What is the Target Cash Rate (and Why Does it Matter)?

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  5. What is the Target Cash Rate (and Why Does it Matter)?

Last week, for the third month in a row, the Reserve Bank of Australia hiked its target cash rate. The target rate is now 1.35%, up from the all-time low rate of 0.1% that it had been at since November 2020. So, what is the target cash rate? And why does it matter?

To understand the target cash rate, you need first to understand the cash rate. The RBA describes the cash rate as the “the interest rate on unsecured overnight loans between banks.” At the end of each day, banks lend each other money to ‘cover’ money that has been transferred between accounts held in different banks during that day. Because it represents a loan from one bank to another, and because banks in Australia are so well-regulated, the RBA also describes the overnight cash rate as “the (near) risk-free benchmark rate (RFR) for the Australian dollar.” That is to say, because the loan is for one night only, things do not have much time to go wrong. And because each party to the loan is a regulated bank, the prospect of a loan not being repaid is virtually nil. For the lender, that is as close to risk-free as it gets.

The key word in the RBA definition is “benchmark.” This is best understood with an example. Let’s say ‘Bank A’ has money to invest. It can receive 1.35% by lending that money to ‘Bank B’ for one night only. To repeat, because Bank B is backed by the Reserve Bank of Australia, Bank A is almost certain to get its money back on this kind of loan. Tomorrow. So, Bank A gets 1.35% with very little risk of losing its money.

But Bank A could also use its money to make other loans. These might include loans to businesses or individuals for home loans or personal loans. For each of these types of loan, there is a risk that the loan will not be repaid. And this risk is higher than the risk that exists when Bank A lends to Bank B for one night only. So, Bank A will only make these alternative loans if the interest for those loans is higher than the overnight cash rate. If the interest rates were the same, Bank A would only lend to Bank B: why take on more risk for the same return?

So, the interest rates that everyone else pays on longer-term loans from a bank need to be higher than the interest rate that banks pay each other for one night only. Thus, interest rates on things like home loans will always be higher than the cash rate. The cash rate is a benchmark that other interest rates will not fall below.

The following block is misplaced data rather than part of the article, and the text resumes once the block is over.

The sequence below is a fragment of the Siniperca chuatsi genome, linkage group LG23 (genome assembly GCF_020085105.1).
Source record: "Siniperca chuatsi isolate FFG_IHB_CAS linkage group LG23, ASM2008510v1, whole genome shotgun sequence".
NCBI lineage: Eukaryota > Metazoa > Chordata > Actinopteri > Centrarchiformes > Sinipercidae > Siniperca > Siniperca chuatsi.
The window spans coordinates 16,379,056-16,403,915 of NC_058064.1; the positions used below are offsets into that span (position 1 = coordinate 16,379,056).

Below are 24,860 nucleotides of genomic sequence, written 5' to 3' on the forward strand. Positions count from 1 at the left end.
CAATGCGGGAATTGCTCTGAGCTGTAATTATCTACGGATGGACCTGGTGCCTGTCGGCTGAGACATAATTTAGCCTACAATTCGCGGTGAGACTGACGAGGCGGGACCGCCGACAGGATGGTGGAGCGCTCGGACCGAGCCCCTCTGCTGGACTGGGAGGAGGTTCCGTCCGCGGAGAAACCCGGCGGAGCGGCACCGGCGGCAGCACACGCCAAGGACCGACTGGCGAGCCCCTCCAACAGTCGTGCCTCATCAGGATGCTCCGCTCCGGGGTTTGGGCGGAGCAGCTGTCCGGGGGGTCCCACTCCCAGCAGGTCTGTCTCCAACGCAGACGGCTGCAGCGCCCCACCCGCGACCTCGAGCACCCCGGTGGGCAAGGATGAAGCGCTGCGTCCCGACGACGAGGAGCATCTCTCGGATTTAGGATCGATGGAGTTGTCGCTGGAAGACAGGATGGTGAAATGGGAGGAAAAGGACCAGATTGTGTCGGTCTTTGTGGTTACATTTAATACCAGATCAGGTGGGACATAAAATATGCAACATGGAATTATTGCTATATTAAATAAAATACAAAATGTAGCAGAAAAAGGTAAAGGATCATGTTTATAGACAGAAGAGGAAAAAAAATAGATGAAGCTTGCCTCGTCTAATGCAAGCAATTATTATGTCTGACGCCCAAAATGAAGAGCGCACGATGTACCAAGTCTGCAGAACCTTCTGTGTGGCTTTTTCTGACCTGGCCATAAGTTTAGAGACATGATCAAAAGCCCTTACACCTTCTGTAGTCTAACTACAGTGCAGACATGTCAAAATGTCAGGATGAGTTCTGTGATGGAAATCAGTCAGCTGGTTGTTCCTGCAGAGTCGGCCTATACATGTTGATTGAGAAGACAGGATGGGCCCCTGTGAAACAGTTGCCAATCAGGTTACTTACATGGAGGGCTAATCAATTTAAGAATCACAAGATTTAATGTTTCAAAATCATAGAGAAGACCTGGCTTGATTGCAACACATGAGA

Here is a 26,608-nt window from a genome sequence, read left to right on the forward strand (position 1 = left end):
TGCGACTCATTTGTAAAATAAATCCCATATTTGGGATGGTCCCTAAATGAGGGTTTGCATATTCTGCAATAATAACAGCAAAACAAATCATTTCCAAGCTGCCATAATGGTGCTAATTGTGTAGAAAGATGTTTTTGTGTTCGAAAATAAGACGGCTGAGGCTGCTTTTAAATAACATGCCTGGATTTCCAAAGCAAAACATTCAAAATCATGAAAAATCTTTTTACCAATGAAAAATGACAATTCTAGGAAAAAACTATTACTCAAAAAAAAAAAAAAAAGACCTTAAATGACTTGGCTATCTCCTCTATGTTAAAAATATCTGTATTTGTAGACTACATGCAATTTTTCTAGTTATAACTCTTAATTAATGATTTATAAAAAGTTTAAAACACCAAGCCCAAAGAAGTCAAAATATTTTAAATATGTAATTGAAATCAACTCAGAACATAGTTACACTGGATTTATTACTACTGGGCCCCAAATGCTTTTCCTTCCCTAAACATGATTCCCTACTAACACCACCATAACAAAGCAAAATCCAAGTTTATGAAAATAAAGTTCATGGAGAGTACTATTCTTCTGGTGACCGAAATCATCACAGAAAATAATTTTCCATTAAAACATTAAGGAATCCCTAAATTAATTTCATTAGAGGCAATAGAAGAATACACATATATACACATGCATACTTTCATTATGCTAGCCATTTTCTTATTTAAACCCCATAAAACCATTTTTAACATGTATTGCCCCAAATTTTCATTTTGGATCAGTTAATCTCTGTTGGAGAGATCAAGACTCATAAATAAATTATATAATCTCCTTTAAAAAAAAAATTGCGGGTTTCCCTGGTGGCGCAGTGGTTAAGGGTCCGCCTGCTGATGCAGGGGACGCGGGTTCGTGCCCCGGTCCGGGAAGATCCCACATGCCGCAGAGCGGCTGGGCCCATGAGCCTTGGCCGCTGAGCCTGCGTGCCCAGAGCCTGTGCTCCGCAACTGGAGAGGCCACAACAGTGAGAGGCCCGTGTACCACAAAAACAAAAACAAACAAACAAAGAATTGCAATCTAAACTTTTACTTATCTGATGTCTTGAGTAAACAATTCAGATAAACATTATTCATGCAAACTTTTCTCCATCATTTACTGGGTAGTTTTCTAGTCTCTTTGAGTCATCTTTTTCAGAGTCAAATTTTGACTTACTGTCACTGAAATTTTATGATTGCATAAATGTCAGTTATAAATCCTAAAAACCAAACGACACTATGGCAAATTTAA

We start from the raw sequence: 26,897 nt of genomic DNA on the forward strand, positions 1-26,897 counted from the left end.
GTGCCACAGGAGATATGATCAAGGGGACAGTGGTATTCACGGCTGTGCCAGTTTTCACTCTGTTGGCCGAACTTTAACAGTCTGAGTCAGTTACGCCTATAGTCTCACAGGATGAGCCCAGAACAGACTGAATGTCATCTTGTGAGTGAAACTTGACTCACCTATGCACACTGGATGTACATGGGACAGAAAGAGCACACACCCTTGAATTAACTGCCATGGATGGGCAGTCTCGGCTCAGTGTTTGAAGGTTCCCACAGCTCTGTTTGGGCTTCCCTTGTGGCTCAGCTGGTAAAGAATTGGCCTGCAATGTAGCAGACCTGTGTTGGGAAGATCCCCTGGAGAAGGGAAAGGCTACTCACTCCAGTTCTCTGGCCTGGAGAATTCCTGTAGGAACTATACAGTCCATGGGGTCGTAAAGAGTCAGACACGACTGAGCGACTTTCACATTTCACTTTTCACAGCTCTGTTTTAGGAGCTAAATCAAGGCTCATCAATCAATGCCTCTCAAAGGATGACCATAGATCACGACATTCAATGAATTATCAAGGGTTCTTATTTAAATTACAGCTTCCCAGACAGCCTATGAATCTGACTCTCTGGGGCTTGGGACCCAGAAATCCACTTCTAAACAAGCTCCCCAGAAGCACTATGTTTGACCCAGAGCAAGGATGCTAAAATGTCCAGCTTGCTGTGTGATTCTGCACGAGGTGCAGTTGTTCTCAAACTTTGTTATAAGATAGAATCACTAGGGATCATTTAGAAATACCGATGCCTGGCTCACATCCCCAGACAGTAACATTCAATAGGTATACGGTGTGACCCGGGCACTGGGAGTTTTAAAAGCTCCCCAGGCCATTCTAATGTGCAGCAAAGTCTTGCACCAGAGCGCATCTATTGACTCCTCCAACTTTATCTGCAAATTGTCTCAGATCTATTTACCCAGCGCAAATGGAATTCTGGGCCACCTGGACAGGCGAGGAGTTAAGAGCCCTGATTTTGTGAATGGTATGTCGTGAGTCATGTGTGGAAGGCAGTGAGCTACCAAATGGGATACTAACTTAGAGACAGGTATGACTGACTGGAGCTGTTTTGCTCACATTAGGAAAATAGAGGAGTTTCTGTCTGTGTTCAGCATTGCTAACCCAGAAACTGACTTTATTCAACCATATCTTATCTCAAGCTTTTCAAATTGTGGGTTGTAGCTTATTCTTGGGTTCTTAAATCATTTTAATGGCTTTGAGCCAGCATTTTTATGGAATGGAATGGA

You can see the difference between home loan lending rates and the cash rate in this graph, sourced from Canstar. Notice that the yellow line is always above the blue line:

But you do not just notice that the home loan rate is always higher than the cash rate. You can also see that the rates, while never the same, tend to move in the same direction by roughly the same amount. If the cash rate rises, home loan rates rise. And vice versa.

Because of this, any change in the cash rate will ‘flow through’ to affect interest rates paid on all other types of loan, such as a home loan.

Target Cash Rate

The fact that changes in the overnight cash rate lead to changes in other interest rates means that, if the RBA can affect the cash rate, it can also will influence all interest rates paid in the economy. In particular, if there is a level of interest rate that the RBA thinks is the best one for the economy, it can target that particular rate.

Because of its large size, the RBA can enter into the overnight cash rate market and affect the ‘price (that is, the interest rate), paid in that market. For example, if the RBA wants the cash rate to fall, it can offer a lower rate to attract borrowers. Other banks would have to lower their rates too if they wanted borrowers for their funds. If the RBA wants the cash rate to rise, it can offer to pay more. This attracts lenders and forces other banks to pay more if they want an overnight loan. Unlike all the other banks, the RBA does not have to worry about whether it is getting a ‘good deal.’ It acts in the interests of the economy as a whole.

In reality, because of its market power, the RBA actually usually only needs to announce its target for the cash rate. Knowing that the RBA can easily make this rate become reality, all the other participants in the market basically start transacting at that rate. So, the target for the cash rate becomes the actual cash rate (or something very close to the target).

This is how, each month, the RBA influences the amount of interest borrowers pay to their lender. They change their target for the benchmark rate, and all other rates adjust accordingly.

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